Opinion | Just How Transformational Is the Biden Presidency?

By Samuel Moyn

Mr. Moyn teaches constitutional law, international law and global history, and has written extensively on intellectual history in the 20th century and the history of human rights.

Enthusiasm for President Biden’s ambition is rampant among progressives. In the first 100 days of his presidency, he has inspired premonitions of the second coming of Franklin Roosevelt. In his address to Congress last week, Mr. Biden himself invoked the parallel, “turning peril into possibility.”

And no wonder: After breaking through in the Democratic primaries as a centrist, Mr. Biden has surpassed his party’s expectations for the scale of his vision and moved sharply to the left in his early days in office.

It is not easy to explain Mr. Biden’s “radicalism.” For the most rapturous, a big-spending champion of a new welfare state has arisen from a cautious market-friendly centrism. The American Rescue Plan, the American Jobs Plan and the American Families Plan augur a “decisive break” with the era of small government. The pandemic’s exposure of American inequalities and changes in the thinking of our experts have led many to anticipate a new era in our politics.

Still, that is not the whole story. The Democrats’ newfound tolerance of deficits for the sake of relief, infrastructure and care does move beyond the austerity economics of the last several decades. But as the journalist David Dayen points out, it has not affected a budget proposal promising to “restore” discretionary nondefense spending to levels that are still less than those during the Ronald Reagan era (as a percentage of gross domestic product). Mr. Biden’s rebalancing of tax fairness for individuals takes the country back, as the president acknowledged Wednesday, to George W. Bush levels of under 40 percent for the top tax bracket, not Roosevelt levels of 94 percent at their height or even pre-Reagan levels of 70 percent.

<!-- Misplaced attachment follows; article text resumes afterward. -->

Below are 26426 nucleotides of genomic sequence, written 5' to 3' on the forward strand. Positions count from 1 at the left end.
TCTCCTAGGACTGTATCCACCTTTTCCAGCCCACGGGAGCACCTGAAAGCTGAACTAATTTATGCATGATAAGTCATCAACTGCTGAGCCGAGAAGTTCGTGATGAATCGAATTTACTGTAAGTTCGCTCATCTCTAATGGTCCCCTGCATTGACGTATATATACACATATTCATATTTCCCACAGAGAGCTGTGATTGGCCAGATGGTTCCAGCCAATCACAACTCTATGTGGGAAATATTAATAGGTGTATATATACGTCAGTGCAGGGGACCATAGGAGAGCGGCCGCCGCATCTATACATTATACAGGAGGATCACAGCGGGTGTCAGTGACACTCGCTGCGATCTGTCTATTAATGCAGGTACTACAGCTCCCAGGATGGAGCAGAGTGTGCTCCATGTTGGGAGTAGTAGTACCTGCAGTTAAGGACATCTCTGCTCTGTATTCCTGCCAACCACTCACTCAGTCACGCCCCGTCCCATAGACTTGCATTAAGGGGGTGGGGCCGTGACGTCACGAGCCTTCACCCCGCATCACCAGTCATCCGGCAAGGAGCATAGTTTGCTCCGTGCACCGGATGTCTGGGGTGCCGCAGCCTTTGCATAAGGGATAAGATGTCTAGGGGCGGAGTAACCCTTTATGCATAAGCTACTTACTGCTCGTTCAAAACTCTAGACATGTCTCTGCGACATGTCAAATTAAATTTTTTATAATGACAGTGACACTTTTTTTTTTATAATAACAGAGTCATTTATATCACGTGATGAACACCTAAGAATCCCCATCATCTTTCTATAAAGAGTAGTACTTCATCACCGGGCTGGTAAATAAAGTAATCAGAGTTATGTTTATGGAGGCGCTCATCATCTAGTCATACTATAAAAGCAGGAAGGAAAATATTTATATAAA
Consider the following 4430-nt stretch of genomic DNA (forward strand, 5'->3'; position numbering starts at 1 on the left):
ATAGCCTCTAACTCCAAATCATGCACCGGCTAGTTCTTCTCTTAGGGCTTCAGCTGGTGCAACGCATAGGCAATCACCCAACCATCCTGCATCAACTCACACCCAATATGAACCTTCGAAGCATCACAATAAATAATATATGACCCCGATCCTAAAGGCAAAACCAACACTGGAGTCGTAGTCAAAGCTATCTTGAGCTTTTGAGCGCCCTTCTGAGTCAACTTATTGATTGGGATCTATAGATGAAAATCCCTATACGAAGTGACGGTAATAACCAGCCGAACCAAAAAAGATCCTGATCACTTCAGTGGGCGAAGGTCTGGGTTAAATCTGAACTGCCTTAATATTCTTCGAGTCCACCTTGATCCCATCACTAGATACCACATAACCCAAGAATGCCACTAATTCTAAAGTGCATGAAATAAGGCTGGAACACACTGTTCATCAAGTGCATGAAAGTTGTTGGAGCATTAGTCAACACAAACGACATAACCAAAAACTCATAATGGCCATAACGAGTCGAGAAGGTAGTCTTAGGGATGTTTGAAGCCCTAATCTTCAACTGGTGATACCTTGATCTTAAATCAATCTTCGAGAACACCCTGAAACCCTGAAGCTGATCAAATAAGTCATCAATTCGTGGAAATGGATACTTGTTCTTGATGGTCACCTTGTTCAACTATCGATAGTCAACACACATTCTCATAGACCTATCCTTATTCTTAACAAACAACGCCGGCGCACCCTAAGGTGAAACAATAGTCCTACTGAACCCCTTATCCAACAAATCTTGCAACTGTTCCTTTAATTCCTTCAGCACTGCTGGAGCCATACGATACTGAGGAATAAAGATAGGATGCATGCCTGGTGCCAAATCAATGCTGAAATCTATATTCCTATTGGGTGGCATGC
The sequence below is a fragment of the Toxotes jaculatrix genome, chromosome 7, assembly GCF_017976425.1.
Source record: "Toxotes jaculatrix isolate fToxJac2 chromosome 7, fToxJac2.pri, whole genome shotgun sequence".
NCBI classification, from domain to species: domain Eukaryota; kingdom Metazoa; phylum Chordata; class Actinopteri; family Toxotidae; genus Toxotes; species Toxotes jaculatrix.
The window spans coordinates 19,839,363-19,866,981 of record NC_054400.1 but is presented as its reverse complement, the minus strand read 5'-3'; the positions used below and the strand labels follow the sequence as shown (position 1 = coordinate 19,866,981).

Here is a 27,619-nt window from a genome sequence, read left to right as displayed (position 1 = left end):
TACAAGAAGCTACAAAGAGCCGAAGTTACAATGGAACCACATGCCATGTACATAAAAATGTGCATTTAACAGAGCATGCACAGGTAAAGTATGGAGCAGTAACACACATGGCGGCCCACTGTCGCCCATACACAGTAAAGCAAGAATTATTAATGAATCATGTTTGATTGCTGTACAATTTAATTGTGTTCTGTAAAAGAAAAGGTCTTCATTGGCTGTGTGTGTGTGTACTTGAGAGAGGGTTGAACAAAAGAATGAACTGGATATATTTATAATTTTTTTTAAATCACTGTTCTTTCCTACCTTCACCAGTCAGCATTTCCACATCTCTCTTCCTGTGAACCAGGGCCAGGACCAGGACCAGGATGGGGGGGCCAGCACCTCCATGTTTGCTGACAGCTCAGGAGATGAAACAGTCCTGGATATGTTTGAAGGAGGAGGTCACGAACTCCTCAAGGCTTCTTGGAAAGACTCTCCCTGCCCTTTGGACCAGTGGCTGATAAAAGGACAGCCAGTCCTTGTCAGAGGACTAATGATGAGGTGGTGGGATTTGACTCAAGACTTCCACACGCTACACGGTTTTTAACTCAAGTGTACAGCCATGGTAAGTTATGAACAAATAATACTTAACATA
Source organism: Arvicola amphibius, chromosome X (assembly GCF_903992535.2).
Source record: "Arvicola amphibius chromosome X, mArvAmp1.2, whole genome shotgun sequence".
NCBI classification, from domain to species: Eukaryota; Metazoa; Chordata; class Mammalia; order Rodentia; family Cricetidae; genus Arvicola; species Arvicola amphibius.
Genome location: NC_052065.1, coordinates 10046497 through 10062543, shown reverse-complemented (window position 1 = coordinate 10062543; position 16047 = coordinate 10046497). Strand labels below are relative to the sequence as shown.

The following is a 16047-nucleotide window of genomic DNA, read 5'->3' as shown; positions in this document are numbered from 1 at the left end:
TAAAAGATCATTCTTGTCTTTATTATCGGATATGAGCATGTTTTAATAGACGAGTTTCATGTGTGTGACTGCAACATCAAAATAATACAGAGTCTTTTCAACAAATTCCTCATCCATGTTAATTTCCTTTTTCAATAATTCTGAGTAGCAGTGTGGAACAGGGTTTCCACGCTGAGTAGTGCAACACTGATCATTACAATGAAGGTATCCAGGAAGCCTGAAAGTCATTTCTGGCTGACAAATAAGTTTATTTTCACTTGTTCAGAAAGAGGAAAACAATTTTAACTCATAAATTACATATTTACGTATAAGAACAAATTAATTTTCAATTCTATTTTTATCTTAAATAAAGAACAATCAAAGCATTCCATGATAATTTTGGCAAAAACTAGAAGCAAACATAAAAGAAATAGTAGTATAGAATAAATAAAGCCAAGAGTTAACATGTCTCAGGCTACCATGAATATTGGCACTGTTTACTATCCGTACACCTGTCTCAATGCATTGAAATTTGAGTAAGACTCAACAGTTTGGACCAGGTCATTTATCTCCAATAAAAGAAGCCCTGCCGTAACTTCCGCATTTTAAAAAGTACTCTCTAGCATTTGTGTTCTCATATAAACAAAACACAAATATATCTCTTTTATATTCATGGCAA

If Mr. Biden’s first 100 days differ significantly from the New Deal, however, the fear that motivated Democrats back then is the best explanation for their early actions, especially when it came to rethinking the American social contract. In his first inaugural, Roosevelt warned against fear itself. The truth, as the New Deal historian Ira Katznelson memorably emphasized, is that anxiety drove many of the innovations of the era, from the contraction of class inequality (including high tax rates) at home to the militarized stance toward enemies like the Nazis abroad. But terror over risks to stability and wealth lay behind a redefinition of social fairness and the rise of a new kind of state.

That fear can drive reform, while also limiting and marring it, is what we need to consider once again. What Democrats are afraid of best explains what they are doing, and where they will stop — and that may be the problem.

Mr. Biden’s foreign policy staffers have been the most cleareyed about their challenges. Secretary of State Antony Blinken acknowledged that “Americans have been asking tough but fair questions about what we’re doing, how we’re leading — indeed, whether we should be leading at all.”

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